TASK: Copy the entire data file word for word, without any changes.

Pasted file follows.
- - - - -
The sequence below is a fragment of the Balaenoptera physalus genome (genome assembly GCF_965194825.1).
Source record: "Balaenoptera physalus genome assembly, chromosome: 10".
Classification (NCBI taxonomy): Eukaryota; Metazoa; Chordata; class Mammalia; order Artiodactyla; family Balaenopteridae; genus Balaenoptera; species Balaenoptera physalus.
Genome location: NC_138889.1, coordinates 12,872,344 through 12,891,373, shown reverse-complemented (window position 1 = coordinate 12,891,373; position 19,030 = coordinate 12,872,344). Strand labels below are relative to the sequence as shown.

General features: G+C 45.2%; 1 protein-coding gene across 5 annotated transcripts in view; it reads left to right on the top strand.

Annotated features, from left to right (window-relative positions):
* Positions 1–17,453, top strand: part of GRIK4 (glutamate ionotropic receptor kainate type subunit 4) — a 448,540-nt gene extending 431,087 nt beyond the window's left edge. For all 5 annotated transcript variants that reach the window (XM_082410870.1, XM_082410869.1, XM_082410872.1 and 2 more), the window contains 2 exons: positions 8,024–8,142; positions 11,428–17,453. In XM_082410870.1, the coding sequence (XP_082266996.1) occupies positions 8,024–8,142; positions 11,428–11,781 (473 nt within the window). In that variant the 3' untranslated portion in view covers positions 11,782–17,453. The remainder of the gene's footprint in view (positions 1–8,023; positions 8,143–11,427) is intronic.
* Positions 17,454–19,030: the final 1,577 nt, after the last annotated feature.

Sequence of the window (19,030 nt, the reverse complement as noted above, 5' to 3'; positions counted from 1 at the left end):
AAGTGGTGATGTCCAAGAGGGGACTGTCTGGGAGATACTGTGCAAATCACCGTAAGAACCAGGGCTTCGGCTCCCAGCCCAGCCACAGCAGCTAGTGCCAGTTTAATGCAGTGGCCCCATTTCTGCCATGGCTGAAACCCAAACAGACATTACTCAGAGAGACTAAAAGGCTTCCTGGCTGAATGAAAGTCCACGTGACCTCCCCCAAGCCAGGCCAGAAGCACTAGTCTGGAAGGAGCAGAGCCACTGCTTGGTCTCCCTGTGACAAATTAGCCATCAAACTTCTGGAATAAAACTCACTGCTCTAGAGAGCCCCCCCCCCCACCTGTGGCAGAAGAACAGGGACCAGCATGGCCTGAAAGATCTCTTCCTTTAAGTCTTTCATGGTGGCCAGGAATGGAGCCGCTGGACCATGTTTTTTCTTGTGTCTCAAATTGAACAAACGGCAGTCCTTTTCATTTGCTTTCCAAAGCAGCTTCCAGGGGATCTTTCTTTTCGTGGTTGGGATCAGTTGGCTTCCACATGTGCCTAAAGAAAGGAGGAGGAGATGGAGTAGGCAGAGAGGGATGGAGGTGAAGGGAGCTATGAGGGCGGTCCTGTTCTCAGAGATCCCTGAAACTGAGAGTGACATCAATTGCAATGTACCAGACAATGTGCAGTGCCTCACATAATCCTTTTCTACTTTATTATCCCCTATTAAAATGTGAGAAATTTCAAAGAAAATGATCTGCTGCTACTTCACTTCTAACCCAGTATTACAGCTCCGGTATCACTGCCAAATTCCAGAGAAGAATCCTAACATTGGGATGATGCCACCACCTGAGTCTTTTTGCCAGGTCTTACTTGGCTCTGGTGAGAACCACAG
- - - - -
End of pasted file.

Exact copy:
The sequence below is a fragment of the Balaenoptera physalus genome (genome assembly GCF_965194825.1).
Source record: "Balaenoptera physalus genome assembly, chromosome: 10".
Classification (NCBI taxonomy): Eukaryota; Metazoa; Chordata; class Mammalia; order Artiodactyla; family Balaenopteridae; genus Balaenoptera; species Balaenoptera physalus.
Genome location: NC_138889.1, coordinates 12,872,344 through 12,891,373, shown reverse-complemented (window position 1 = coordinate 12,891,373; position 19,030 = coordinate 12,872,344). Strand labels below are relative to the sequence as shown.

General features: G+C 45.2%; 1 protein-coding gene across 5 annotated transcripts in view; it reads left to right on the top strand.

Annotated features, from left to right (window-relative positions):
* Positions 1–17,453, top strand: part of GRIK4 (glutamate ionotropic receptor kainate type subunit 4) — a 448,540-nt gene extending 431,087 nt beyond the window's left edge. For all 5 annotated transcript variants that reach the window (XM_082410870.1, XM_082410869.1, XM_082410872.1 and 2 more), the window contains 2 exons: positions 8,024–8,142; positions 11,428–17,453. In XM_082410870.1, the coding sequence (XP_082266996.1) occupies positions 8,024–8,142; positions 11,428–11,781 (473 nt within the window). In that variant the 3' untranslated portion in view covers positions 11,782–17,453. The remainder of the gene's footprint in view (positions 1–8,023; positions 8,143–11,427) is intronic.
* Positions 17,454–19,030: the final 1,577 nt, after the last annotated feature.

Sequence of the window (19,030 nt, the reverse complement as noted above, 5' to 3'; positions counted from 1 at the left end):
AAGTGGTGATGTCCAAGAGGGGACTGTCTGGGAGATACTGTGCAAATCACCGTAAGAACCAGGGCTTCGGCTCCCAGCCCAGCCACAGCAGCTAGTGCCAGTTTAATGCAGTGGCCCCATTTCTGCCATGGCTGAAACCCAAACAGACATTACTCAGAGAGACTAAAAGGCTTCCTGGCTGAATGAAAGTCCACGTGACCTCCCCCAAGCCAGGCCAGAAGCACTAGTCTGGAAGGAGCAGAGCCACTGCTTGGTCTCCCTGTGACAAATTAGCCATCAAACTTCTGGAATAAAACTCACTGCTCTAGAGAGCCCCCCCCCCCACCTGTGGCAGAAGAACAGGGACCAGCATGGCCTGAAAGATCTCTTCCTTTAAGTCTTTCATGGTGGCCAGGAATGGAGCCGCTGGACCATGTTTTTTCTTGTGTCTCAAATTGAACAAACGGCAGTCCTTTTCATTTGCTTTCCAAAGCAGCTTCCAGGGGATCTTTCTTTTCGTGGTTGGGATCAGTTGGCTTCCACATGTGCCTAAAGAAAGGAGGAGGAGATGGAGTAGGCAGAGAGGGATGGAGGTGAAGGGAGCTATGAGGGCGGTCCTGTTCTCAGAGATCCCTGAAACTGAGAGTGACATCAATTGCAATGTACCAGACAATGTGCAGTGCCTCACATAATCCTTTTCTACTTTATTATCCCCTATTAAAATGTGAGAAATTTCAAAGAAAATGATCTGCTGCTACTTCACTTCTAACCCAGTATTACAGCTCCGGTATCACTGCCAAATTCCAGAGAAGAATCCTAACATTGGGATGATGCCACCACCTGAGTCTTTTTGCCAGGTCTTACTTGGCTCTGGTGAGAACCACAG